Wild horses are just one example of how Rockstar have created a living breathing world. As you travel from place to place you may be jumped by bandits or see an NPC running from a pack of rabid wolves. How you choose to react is up to you. Perhaps you'll save the distressed NPC. Perhaps you'll gun them down and loot their body. Maybe you'll ignore the spectacle all together and carry on with your business. It's to your discretion. Despite landscapes being beautifully rendered and occasionally awe inspiring, heading back and forth on horseback could have been pretty boring but the many animals and various random encounters keep things interesting, it's a welcome addition. Ambient sounds are impressive too. They play an important role in your exploration, as you become more accustomed to the noises that echo across the dusty plains you learn to react accordingly. Repeated gun shots may be the sound of a hunter shooting birds ready to challenge you to a wager, but could also be a stagecoach that has been rolled over by bandits leading to a shootout. Either way your best course of action is to take your horse towards the commotion. Through bitter experience you will instantly unsheathe your gun and check every angle at the dreaded shriek of a cougar or run away like a scared kitten at a snakes rattle.
The soundtrack does a nice job of punctuating the game in all the right places. It never seems out of place and does a good job of raising the excitement or setting a mournful tone. A standout example is when you first enter Mexico. After some difficulty with crossing the border you don't find yourself tearing forward and bouncing from set piece to set piece but riding alone on a dusty path while Jose Gonzalez's melon collie tones ease you toward the Mexican sunset. The punchy rolling beats that spice up shootouts and the twanging banjos that accompany your death add similar depth to the soundtrack.
Red Dead Redemption isn't just high concept story telling though, there's plenty of action heavy gameplay thrown into the mix. Combat is a familiar cover and shoot mechanic, popularised by games like Mass Effect 2 and Grand Theft Auto. Where Red Dead Redemption differs is in its use of ‘Dead Eye'. At the press of a button the world goes into a sepia-coloured slow motion that allows plenty of time to pick the perfect headshot. After unlocking it you have the ability to specify certain areas of an opponent to aim for. Yes, I know what you're thinking. Yes, that will probably be one of your first shots upon unlocking the ability. Handy and stylish though it is, Dead Eye isn't infinite. To the side of your mini map is your Dead Eye meter, a slowly replenishing bar that forces limited use in combat situations. In some battles it is useful to spam it straight away and take down as many targets as possible from the get go. In others it is a better idea to preserve your Dead Eye until you need it to get out of a tight spot and keep from being gunned down. You don't always have to kill your enemies. Should you choose to you can use the lasso to render them harmless and hog-tie them. When collecting bounties for a local sheriff bringing in targets alive will result in increased rewards for your efforts. At some moments in the story letting an enemy live will grant you increased fame and honour.
Fame is an interesting dynamic in Red Dead Redemption. How NPC's react to you in the single player campaign changes depending on your actions. Initially John Marston is of no interest to the townsfolk but as you play your fame increases. Depending on your actions they may be frightened enough to run away screaming or so impressed they applaud you as you ride into town. Another consequence of increased fame is that gunslingers call out to you and challenge you to a duel. The objective of a duel is to place your shots as precisely as possible in the short amount of time between the draw and the trigger being pulled. The easiest shot to go for is the head which will kill your opponent. The more honourable gunslinger may prefer to shoot the gun from an opponent's hand. Shooting an enemy's weapon is a difficult skill to master but one that will result in increased fame and honour.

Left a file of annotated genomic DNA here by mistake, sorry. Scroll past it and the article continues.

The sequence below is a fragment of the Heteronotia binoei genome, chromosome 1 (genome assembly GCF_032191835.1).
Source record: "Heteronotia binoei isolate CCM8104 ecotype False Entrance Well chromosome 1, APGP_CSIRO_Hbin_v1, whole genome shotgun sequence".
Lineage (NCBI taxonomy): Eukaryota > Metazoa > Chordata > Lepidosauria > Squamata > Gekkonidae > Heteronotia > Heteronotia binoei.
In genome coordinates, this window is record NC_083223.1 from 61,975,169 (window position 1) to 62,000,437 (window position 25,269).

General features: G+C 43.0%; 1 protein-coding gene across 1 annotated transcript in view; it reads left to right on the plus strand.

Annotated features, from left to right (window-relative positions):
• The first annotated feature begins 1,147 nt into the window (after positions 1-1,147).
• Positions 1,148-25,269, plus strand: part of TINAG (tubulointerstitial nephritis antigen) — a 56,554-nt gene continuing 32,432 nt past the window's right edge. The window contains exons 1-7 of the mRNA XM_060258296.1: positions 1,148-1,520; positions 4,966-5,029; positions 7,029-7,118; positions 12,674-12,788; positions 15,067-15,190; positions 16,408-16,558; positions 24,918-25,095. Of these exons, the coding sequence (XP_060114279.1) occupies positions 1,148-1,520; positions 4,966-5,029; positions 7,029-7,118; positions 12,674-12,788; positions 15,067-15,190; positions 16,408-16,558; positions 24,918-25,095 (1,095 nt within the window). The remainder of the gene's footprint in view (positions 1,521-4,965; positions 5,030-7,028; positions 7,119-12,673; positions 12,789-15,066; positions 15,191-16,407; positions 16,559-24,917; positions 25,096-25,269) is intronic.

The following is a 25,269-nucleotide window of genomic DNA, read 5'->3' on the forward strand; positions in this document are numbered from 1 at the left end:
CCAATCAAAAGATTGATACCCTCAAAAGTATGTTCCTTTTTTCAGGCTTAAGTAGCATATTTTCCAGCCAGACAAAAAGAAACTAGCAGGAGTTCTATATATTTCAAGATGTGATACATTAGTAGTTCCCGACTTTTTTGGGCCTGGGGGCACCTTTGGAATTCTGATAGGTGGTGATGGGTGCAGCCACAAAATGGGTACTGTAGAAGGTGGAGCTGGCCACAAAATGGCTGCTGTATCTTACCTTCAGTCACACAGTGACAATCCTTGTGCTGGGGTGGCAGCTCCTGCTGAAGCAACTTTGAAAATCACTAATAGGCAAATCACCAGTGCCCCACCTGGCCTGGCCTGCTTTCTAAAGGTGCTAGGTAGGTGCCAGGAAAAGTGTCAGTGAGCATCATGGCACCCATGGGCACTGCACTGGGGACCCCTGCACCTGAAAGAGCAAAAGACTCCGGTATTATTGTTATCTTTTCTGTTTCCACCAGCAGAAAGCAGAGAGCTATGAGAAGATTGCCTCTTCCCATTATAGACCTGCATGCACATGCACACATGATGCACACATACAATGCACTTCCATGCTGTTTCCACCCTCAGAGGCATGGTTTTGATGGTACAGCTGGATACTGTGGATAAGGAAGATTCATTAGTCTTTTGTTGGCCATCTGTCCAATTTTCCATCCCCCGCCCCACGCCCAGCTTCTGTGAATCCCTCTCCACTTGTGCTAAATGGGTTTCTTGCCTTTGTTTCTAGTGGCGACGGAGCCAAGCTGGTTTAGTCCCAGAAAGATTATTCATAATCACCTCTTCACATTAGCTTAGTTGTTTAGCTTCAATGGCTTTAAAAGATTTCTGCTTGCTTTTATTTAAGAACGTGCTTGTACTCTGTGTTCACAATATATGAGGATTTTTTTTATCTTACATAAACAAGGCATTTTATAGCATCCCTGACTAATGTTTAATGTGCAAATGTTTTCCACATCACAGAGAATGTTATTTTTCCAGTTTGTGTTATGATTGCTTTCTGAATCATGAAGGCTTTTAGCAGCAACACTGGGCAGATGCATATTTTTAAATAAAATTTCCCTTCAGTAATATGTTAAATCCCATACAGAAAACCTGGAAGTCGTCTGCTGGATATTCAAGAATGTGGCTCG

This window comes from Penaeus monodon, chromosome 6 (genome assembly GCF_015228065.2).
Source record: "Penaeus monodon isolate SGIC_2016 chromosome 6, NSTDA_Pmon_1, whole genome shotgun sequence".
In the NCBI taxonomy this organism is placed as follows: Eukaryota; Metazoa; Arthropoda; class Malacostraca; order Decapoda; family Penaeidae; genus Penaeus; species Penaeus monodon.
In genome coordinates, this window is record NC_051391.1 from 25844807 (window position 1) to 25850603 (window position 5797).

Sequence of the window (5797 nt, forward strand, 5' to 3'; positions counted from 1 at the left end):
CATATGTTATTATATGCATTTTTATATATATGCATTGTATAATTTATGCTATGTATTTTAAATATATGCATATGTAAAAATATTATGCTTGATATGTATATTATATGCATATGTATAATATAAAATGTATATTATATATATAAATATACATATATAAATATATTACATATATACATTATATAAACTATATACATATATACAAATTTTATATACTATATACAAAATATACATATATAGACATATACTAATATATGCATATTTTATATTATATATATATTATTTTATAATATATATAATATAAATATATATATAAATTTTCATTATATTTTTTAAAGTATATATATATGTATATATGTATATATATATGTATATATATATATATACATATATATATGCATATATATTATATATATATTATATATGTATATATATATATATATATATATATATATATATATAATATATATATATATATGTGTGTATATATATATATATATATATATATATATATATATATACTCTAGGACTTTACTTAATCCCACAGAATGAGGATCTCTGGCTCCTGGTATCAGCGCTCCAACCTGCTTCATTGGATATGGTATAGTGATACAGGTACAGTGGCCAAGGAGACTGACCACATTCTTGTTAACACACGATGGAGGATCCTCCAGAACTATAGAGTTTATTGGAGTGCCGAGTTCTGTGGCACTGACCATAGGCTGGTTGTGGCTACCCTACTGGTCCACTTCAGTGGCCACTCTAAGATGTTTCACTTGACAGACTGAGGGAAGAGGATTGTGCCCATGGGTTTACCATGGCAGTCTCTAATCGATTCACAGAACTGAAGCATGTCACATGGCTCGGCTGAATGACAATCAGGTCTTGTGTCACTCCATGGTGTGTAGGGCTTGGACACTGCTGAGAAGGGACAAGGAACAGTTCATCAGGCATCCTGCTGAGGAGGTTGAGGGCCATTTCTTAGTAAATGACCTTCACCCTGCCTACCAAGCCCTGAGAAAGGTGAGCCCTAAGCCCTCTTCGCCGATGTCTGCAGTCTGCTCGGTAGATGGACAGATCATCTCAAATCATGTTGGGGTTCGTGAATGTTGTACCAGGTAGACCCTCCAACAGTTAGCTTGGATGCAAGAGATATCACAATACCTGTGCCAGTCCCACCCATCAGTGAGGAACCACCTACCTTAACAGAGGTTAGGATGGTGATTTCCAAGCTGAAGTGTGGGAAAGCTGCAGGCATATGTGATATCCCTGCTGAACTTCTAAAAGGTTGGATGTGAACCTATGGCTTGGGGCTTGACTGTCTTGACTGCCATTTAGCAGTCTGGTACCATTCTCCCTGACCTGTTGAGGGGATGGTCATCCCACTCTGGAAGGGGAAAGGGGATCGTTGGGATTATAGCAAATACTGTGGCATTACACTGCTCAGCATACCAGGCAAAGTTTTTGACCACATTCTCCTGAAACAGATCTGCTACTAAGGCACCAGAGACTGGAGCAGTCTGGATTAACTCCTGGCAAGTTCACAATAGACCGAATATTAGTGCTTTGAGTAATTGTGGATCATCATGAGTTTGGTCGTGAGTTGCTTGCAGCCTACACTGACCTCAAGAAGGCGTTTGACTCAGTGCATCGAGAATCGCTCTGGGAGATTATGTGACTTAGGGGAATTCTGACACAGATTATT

Like all Rockstar games Read Dead Redemption has a fair share of humour shoehorned in. Sometimes it is player created such as shooting bottles from people's hands or placing a hog tied woman on the train tracks. Other times its part of the story like the colourful and slightly disturbing characters you'll meet such as Seth, a grave robber with an unhealthy attachment to corpses. Later, an academic opium fiend you meet reliably informs you that hunting buffalo will make them stronger, because that's how evolution works. Regardless if it's scripted or not Rockstar successfully blend humour into the world they have created and it never detracts from the integrity or emotional tug of the story. It's a difficult line to walk but one that Rockstar seem able to pull off time and time again, delivering chuckles, anticipation and tears in equal measure.
Red Dead Redemption is a great game but not completely without flaws. Occasional bugs can result in some amusing consequences such as the bizarre ‘skin swap', whereby townsfolk take to the air and soar like eagles or bite at your heels like cougars. Also, whilst the combat is satisfying a few early set pieces, such as a shootout while riding a mining cart, suggest potential for Uncharted style cinematic gameplay that is never realised to its full potential. I would strongly recommended Red Dead Redemption. It's a well realised, action packed and enjoyable adventure with plenty to explore, solid and engaging mechanics and a story that will live long in the memory after you stop playing.